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Ahmed Rashid on a credible U.S. strategy in Afghanistan

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Pakistan's military insists that any U.S. surge will lead to havoc along its border. In fact, since 20,000 additional U.S. troops started arriving in Afghanistan in March, more and more Afghan, Pakistani and Central Asian fighters have left Pakistan and gone to Afghanistan to take on the Americans. Summertime fighting raged in Helmand in the south, where 10,000 Marines are based, but in the previously peaceful west and north of Afghanistan, where the additional Taliban manpower has helped it expand its territorial control.

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The Pakistan military's primary interest in a U.S.-led regional strategy was that the Americans would help restart Indo-Pakistan talks on Kashmir and other disputes that ceased after the terrorist attack on Mumbai last year, and negotiate a reduction of India's influence in Kabul, which Pakistan now blames for a host of ills (some imagined, some real).

Washington pledged in March to involve all of Afghanistan's neighbors and regional powers to help secure peace. India pointedly snubbed the United States and its regional strategy and demanded that Pakistan first eliminate terrorist groups targeting India from Punjab and Karachi. Iran, Russia and China presented other setbacks to the U.S. initiative.

Now India and Pakistan are both playing for broke. Pakistan says it will support a U.S. regional strategy that does not include India, while India is talking about a regional alliance with Iran and Russia that excludes Pakistan. Both positions -- throwbacks to the 1990s, when neighboring states fueled opposing sides in Afghanistan's civil war -- are non-starters as far as helping the U.S.-NATO alliance bring peace to Afghanistan.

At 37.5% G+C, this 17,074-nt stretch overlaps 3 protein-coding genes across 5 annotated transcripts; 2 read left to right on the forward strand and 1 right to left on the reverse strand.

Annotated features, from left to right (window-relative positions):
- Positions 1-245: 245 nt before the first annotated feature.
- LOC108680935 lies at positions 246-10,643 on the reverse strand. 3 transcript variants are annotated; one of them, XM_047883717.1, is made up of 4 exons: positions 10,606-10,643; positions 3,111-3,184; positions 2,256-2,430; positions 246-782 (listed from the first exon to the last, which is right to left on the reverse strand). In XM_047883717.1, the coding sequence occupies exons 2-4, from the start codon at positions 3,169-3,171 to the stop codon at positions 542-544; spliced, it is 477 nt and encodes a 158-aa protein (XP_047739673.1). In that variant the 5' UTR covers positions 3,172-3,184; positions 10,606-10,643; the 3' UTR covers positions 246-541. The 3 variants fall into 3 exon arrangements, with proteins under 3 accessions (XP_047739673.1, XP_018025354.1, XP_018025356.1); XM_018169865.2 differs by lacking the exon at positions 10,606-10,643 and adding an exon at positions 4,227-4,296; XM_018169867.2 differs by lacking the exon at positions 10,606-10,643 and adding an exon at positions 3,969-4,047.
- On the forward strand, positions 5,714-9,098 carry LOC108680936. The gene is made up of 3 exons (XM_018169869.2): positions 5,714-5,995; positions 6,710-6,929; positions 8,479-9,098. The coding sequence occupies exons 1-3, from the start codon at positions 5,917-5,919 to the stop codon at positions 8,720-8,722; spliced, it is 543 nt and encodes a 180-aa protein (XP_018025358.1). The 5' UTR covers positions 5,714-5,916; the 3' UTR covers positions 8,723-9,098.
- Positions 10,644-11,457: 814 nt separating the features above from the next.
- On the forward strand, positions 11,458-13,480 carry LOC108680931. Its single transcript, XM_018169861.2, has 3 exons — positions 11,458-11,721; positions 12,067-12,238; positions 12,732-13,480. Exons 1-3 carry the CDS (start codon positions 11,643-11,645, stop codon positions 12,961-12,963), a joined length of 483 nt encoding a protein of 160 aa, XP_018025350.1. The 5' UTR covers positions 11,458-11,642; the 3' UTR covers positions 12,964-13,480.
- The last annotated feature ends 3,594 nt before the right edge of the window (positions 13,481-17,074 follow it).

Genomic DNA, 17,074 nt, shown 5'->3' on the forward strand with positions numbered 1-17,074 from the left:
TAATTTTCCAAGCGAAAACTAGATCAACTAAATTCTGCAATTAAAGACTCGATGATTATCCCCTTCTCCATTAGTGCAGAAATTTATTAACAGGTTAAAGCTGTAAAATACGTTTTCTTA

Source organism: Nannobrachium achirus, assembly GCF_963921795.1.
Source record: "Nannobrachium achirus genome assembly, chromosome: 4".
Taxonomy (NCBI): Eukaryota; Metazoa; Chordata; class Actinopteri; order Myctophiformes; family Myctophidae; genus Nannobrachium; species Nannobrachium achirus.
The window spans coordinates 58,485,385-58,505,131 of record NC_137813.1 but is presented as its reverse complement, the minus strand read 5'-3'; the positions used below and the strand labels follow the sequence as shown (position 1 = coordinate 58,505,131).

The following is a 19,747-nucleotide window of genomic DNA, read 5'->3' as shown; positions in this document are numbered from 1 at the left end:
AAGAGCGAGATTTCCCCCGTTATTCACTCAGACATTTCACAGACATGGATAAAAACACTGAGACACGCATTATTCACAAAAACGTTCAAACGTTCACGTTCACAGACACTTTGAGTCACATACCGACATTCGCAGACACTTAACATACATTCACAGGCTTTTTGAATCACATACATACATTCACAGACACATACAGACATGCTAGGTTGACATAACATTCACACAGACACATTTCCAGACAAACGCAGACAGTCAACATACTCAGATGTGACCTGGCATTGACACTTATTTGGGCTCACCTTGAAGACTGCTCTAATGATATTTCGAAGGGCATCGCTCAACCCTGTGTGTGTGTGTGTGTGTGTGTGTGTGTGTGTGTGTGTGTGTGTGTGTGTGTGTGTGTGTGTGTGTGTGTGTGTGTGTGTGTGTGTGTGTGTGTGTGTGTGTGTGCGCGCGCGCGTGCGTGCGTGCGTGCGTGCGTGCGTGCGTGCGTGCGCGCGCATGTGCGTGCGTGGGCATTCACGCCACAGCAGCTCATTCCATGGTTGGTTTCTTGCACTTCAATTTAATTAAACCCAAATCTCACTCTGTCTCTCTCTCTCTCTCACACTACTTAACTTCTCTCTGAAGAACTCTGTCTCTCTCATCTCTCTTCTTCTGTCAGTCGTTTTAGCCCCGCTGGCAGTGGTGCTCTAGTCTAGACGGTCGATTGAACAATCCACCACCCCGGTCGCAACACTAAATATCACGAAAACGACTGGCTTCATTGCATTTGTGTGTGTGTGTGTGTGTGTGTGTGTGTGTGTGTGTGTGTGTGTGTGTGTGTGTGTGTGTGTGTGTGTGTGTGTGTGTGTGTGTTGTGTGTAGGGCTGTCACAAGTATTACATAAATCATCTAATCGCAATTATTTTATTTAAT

To avoid a regional debacle and the Taliban gaining even more ground, Obama needs to fulfill the commitment he made to Afghanistan in March: to send more troops -- so that U.S.-NATO forces and the Afghan government can regain the military initiative -- as well as civilian experts, and more funds for development. He must bring both India and Pakistan on board and help reduce their differences; a regional strategy is necessary for any U.S. strategy in Afghanistan to have a chance. The United States needs to persuade India to be more flexible toward Pakistan while convincing Pakistanis to match such flexibility in a step-by-step process that reduces terrorist groups operating from its soil so that the two archenemies can rebuild a modicum of trust.

The writer, a Pakistani journalist, is the author of "Taliban" and "Descent into Chaos: The U.S. and the Disaster in Pakistan, Afghanistan, and Central Asia."


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